Legal Remedies for Bad Faith Insurance Practices in Pennsylvania
While many of us are insured by companies that use great care in reviewing claims, responding to policyholder concerns, and providing proper coverage after an accident, theft, or a natural disaster, an alarming number of insurers are not so conscientious. Fortunately, consumers in Pennsylvania are protected from the bad faith insurance practices of unscrupulous insurers by state law, so if you believe that your insurer is engaged in deceptive practices or wrongfully denied your claim, it is important to contact an experienced Philadelphia insurance claim denial lawyer who can help you seek compensation for your losses.
What is Bad Faith?
Under Pennsylvania law, consumers are permitted to file a private cause of action against an insurance company for its use of bad faith practices in denying a claim, which includes unfounded refusals to pay the proceeds of a policy. In fact, an insurer can be held liable for bad faith practices even if its actions were not fraudulent if the plaintiff can prove that:
- The insurer didn’t have a reasonable basis for denying a claim; and
- The insurer knew or recklessly disregarded the fact that it lacked a reasonable basis to deny a claim.
The most common examples of actions that qualify as bad faith under this standard include:
- An insurer’s failure to investigate a claim in a timely manner;
- An insurer’s failure to investigate a claim at all or to conduct a proper investigation;
- An insurer’s decision to offer an unreasonable settlement in a first party claim;
- An insurer’s decision to force a policyholder to litigate a claim when liability is clear; and
- An insurer’s failure to settle a third party claim within the policy limits.
It’s also important to note that, unlike in prior decades, plaintiffs are no longer required to prove that an insurer was motivated by self-interest or ill-will in order to recover under a bad faith insurance practices claim. Evidence of self-interest or malice can however, be used to prove that an insurer knew or recklessly disregarded its lack of reasonable basis in denying a policyholder’s claim.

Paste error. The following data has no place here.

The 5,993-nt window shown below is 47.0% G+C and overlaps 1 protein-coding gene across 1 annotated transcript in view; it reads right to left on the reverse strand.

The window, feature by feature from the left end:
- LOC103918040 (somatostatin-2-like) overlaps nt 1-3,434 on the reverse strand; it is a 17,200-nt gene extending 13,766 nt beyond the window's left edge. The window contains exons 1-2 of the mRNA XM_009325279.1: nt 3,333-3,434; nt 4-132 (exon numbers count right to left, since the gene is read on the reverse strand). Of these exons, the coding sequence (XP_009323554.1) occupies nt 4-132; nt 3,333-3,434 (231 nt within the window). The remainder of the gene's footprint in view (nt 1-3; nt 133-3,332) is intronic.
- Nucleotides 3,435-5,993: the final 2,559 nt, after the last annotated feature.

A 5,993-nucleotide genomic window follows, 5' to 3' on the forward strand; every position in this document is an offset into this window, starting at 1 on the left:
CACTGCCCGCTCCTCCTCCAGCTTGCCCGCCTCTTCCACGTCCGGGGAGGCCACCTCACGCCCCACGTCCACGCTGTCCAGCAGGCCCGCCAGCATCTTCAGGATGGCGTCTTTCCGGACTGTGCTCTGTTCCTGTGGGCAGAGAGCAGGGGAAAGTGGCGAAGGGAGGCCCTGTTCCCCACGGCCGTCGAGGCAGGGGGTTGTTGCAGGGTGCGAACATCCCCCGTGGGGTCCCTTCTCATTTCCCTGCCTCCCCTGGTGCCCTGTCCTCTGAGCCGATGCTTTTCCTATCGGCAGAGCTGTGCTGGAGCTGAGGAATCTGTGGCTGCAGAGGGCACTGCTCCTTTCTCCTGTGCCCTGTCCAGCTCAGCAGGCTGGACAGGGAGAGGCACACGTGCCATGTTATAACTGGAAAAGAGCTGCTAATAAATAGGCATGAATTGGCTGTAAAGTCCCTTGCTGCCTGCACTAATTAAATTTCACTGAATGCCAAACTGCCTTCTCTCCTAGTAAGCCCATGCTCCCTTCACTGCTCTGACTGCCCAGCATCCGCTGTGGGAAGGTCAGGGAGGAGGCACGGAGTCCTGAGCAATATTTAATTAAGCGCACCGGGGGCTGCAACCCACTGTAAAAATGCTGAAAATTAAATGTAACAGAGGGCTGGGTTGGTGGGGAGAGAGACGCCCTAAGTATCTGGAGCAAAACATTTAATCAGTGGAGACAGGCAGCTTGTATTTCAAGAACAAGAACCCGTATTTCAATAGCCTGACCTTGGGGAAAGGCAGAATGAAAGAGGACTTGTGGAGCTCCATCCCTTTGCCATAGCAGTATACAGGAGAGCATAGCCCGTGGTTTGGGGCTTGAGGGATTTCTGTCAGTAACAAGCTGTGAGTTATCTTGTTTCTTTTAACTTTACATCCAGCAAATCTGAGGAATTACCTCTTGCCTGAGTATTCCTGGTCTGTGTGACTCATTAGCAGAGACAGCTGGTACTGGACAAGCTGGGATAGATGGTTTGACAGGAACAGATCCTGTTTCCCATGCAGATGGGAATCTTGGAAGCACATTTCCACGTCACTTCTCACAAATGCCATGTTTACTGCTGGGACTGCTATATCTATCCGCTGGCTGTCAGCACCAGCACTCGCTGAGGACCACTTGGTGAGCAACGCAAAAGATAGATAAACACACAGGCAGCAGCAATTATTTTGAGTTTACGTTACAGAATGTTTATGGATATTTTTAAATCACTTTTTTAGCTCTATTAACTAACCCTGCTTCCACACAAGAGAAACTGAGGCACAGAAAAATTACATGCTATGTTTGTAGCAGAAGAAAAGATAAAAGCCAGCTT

If a court finds that an insurer acted in bad faith, it has discretion to:
- Award any interest accrued on a claim from the date of its submission in an amount that is equal to the prime rate of interest plus three percent;
- Assess punitive damages against the insurer; and
- Assess court costs and attorney’s fees to the insurer.
While most people don’t want to resort to litigation to resolve an insurance claim, doing so is often the best and only way that wronged policyholders can be compensated for their losses, making it especially important for those who find themselves in this position, to retain an experienced attorney who will give them the best possible chance of success.
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Please contact Louis S. Schwartz at CONSUMERLAWPA.com to find out more about how a dedicated insurance claim denial attorney can help with your own insurance-related questions and concerns.